By Oo Gin Lee
Have you heard of the Singtel post-paid plan which gets you unlimited talktime and 3GB of mobile data for just $36.05 per month? Or how you can slash your StarHub mobile bill by half - simply by opting for new SIM-only mobile plans which do not come with subsidised smartphones or long contracts.
Over the last few months, telcos here have upped the ante in the ongoing mobile wars by beefing up their SIM-only mobile plans with amazing deals that left me pulling my hair in complete frustration because I still have a year left on my Singtel contract.
In September last year (2015), Singtel launched its SIM-only plans which it describes as “data-centric, contract-free and fully-customisable.” It starts with a basic 3GB of 4G mobile data for $20 per month. You can then add on your “toppings” by opting for more SMS, talk-time and data. Every extra GB of data costs $5.35 per month. Pay just $5.35 per month for 200 minutes of talktime or 1200 SMS, $10.70 for 800 minutes or 2400 SMS or the crazy $16.05 for unlimited minutes or SMS every month.
Since I talk a lot (I exceed my 700 mins of talk time almost every month, sometimes as much as double) I was immediately drawn by the unlimited talk time. I probably will need about 5GB of data per month to be safe and I hardly send out any SMS at all (who does anymore in the age of What’s App, Facebook Messenger and Telegram?). I can choose not to have any bundled SMS because incoming SMS are free and I am simply charged for the usual pay-per-use SMS rate when I do need to send out the occasional SMS.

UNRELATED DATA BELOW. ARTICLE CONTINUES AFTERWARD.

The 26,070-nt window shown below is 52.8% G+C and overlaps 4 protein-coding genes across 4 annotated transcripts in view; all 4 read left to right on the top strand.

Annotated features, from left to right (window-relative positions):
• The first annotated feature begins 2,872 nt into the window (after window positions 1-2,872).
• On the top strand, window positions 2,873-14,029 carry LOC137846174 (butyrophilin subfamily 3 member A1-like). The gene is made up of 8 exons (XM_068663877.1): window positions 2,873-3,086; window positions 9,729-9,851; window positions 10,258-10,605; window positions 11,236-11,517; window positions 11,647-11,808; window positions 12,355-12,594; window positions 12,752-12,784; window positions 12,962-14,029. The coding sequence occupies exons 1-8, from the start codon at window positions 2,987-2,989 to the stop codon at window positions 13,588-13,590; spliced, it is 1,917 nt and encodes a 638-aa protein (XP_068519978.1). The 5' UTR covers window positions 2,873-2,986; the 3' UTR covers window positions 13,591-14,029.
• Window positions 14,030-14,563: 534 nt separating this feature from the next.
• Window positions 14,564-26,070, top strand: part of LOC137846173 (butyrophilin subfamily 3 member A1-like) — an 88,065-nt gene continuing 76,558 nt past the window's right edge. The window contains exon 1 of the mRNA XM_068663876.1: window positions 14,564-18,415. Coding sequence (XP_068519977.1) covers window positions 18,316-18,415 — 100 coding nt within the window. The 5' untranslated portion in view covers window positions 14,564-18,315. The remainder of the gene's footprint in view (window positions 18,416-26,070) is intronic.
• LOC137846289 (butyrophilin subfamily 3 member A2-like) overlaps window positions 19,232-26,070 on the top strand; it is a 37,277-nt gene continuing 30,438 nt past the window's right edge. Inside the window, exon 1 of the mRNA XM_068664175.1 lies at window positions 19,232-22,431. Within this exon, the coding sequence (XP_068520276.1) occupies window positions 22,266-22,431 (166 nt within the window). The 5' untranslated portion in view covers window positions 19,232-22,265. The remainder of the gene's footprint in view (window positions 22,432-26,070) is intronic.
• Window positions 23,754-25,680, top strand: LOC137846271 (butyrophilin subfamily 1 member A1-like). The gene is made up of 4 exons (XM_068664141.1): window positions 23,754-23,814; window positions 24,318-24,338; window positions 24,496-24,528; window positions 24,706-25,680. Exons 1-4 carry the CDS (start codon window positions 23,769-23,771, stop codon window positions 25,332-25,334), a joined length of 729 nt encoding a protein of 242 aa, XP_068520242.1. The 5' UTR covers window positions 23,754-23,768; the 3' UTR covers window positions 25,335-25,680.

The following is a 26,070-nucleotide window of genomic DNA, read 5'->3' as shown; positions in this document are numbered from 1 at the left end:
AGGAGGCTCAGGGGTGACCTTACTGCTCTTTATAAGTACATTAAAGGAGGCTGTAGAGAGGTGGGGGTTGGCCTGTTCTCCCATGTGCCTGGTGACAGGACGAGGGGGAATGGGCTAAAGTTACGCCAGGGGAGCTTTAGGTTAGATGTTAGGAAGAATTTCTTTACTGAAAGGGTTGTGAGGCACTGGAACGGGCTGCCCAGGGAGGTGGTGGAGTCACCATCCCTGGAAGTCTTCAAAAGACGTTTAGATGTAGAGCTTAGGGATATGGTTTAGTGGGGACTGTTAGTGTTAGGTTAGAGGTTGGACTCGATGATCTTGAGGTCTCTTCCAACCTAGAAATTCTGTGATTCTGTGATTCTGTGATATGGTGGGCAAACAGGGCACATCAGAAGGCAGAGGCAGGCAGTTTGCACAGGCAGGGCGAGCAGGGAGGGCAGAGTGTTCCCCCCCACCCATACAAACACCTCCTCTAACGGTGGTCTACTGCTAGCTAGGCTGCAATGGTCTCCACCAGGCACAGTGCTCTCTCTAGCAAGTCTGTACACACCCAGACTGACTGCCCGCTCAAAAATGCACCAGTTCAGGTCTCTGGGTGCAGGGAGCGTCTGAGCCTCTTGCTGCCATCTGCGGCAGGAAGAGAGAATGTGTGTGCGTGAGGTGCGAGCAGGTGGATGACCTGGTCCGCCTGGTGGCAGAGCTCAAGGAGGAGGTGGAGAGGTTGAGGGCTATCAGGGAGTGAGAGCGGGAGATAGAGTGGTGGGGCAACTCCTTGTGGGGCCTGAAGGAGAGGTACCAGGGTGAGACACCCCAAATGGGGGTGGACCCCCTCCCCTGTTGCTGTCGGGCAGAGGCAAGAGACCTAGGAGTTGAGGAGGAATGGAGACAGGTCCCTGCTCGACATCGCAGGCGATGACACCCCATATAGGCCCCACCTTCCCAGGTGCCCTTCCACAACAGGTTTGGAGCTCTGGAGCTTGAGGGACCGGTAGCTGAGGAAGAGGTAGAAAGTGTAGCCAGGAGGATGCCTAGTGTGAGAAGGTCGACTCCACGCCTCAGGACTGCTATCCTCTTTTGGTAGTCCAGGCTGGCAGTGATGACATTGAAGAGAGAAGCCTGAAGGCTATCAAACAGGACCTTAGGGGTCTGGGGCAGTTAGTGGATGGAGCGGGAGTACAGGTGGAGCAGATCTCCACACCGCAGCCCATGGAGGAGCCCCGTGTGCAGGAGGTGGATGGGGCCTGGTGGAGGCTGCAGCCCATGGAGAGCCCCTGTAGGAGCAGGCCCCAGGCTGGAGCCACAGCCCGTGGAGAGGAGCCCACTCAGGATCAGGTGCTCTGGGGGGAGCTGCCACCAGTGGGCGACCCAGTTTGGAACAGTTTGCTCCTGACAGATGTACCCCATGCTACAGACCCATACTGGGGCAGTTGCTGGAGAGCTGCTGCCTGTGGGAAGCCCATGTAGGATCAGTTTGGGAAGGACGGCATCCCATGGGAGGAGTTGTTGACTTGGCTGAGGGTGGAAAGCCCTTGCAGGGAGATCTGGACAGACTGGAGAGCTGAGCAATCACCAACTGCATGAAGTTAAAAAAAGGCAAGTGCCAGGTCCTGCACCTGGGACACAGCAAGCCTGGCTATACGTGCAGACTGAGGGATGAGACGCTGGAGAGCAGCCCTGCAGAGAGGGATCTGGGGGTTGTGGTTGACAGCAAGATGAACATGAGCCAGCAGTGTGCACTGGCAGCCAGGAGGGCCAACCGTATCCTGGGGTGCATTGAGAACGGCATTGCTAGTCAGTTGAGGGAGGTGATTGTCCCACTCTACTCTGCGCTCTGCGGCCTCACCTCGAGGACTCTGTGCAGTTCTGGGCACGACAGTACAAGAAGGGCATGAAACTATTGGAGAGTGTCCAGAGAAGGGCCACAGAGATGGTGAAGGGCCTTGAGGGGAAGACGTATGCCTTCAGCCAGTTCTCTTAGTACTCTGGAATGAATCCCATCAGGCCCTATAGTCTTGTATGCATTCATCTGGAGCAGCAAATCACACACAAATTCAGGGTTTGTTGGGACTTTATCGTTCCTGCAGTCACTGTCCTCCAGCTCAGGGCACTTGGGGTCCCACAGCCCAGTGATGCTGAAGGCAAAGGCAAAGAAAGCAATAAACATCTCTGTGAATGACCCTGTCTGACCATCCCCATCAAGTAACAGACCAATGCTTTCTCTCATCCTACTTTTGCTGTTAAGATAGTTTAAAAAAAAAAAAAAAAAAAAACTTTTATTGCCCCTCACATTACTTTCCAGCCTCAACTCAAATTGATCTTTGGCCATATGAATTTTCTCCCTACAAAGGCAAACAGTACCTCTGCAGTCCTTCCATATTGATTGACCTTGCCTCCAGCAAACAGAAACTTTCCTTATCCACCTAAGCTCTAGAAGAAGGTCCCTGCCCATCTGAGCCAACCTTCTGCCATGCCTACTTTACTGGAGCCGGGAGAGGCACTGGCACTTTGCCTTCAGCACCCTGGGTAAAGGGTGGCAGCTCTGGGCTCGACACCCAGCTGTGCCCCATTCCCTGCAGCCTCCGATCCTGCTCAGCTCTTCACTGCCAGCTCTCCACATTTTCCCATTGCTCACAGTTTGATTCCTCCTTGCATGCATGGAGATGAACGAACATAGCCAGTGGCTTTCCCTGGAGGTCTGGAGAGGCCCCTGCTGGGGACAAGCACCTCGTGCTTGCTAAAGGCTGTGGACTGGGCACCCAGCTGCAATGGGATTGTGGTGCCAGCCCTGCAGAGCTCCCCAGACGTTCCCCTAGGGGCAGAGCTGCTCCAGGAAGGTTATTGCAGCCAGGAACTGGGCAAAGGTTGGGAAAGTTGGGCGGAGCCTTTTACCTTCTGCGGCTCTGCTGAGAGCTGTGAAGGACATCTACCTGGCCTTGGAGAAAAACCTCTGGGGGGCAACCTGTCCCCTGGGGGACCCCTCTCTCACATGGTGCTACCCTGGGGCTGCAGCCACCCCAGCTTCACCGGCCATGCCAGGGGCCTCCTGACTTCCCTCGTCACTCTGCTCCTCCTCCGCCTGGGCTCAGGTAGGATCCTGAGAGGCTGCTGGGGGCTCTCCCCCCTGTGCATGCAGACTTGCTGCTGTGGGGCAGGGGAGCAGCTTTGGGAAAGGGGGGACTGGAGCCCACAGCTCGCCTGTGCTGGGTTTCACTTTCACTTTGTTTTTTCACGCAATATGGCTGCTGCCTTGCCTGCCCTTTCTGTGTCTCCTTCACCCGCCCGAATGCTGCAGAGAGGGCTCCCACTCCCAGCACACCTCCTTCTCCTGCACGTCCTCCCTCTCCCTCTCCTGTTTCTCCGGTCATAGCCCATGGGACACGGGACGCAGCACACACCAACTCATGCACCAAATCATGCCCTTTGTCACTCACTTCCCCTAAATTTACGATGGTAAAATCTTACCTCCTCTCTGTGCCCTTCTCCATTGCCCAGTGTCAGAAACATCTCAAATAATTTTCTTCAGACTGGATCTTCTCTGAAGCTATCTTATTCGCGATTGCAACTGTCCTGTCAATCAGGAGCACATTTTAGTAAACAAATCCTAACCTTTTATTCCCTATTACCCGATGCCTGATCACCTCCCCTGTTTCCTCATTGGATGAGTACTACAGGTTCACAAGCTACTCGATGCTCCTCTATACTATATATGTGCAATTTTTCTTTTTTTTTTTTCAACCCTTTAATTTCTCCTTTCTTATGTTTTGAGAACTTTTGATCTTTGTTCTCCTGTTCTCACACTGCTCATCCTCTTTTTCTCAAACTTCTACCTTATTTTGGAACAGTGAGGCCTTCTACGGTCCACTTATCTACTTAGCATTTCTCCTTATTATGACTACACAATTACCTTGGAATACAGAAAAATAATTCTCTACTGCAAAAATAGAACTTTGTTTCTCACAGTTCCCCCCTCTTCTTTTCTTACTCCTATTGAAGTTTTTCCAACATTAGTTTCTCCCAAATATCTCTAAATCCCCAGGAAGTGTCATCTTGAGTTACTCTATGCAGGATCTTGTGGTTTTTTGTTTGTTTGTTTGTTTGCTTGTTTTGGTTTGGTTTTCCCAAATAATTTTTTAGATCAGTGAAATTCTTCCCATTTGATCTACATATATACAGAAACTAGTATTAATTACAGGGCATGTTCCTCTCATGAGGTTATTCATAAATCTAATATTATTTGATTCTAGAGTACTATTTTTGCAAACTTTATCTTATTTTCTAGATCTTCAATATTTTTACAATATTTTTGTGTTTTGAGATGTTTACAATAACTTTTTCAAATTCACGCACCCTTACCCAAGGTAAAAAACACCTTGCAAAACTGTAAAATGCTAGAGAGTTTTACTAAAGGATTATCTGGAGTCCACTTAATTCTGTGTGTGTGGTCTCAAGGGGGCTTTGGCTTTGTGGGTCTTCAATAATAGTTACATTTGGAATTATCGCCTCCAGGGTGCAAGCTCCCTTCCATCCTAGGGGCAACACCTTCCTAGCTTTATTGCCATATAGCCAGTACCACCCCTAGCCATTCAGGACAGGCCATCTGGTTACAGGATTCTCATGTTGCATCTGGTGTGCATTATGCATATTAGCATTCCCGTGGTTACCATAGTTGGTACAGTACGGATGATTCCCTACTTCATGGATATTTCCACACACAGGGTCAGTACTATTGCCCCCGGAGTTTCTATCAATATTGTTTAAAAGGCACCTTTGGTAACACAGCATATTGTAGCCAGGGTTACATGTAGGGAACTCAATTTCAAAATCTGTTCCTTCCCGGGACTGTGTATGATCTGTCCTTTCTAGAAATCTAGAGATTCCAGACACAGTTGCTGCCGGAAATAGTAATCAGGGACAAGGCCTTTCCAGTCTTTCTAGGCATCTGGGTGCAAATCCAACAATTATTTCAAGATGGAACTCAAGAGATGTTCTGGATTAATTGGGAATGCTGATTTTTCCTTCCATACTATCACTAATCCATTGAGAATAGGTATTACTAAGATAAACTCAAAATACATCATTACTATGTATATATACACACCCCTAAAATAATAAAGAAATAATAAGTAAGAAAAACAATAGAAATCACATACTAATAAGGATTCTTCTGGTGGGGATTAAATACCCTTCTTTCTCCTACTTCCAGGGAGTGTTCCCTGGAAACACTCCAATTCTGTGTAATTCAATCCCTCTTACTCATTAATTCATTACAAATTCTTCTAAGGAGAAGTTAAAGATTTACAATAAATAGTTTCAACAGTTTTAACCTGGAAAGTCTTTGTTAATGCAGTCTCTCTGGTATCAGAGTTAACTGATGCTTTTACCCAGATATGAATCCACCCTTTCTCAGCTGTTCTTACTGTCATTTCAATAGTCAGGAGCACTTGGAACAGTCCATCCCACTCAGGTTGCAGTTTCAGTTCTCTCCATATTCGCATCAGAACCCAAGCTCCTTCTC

That means I only need to pay $46.75 per month for unlimited talktime and a total of 5GB mobile data. That is amazing savings when you compare to my current Singtel Combo 6 plan which comes with 700 mins of talktime, 6GB of data and 1500 SMS (which I don’t need) for $102.90.
Singtel’s new SIM-only plan is indeed remarkable and is the first serious attempt by any telco to reach out to a new breed of customers who no longer want to be bound by a long two-year contract in exchange for subsidised phones. While SIM-only post-paid plans have been around for at least three years ago, previous attempts by all three telcos were half-hearted because they came with one year contracts and just a little extra in minutes or data bundled together.
Not to be outdone, StarHub responded in November (2015) with its new and equally aggressive SIM-only plans which basically offers half-price for any StarHub post-paid plan if the user chooses not to get a subsidised handset. With this deal, StarHub has the lowest SIM-only mobile plan at just $13.95 per month for 100 minutes of talk time, 300MB of data and 500 SMS.
Both Singtel and StarHub’s SIM-only plans only requires a minimum contract period of one month, which means the consumer is free to change plans if the prices should fall even further and not be locked in to a two-year deal.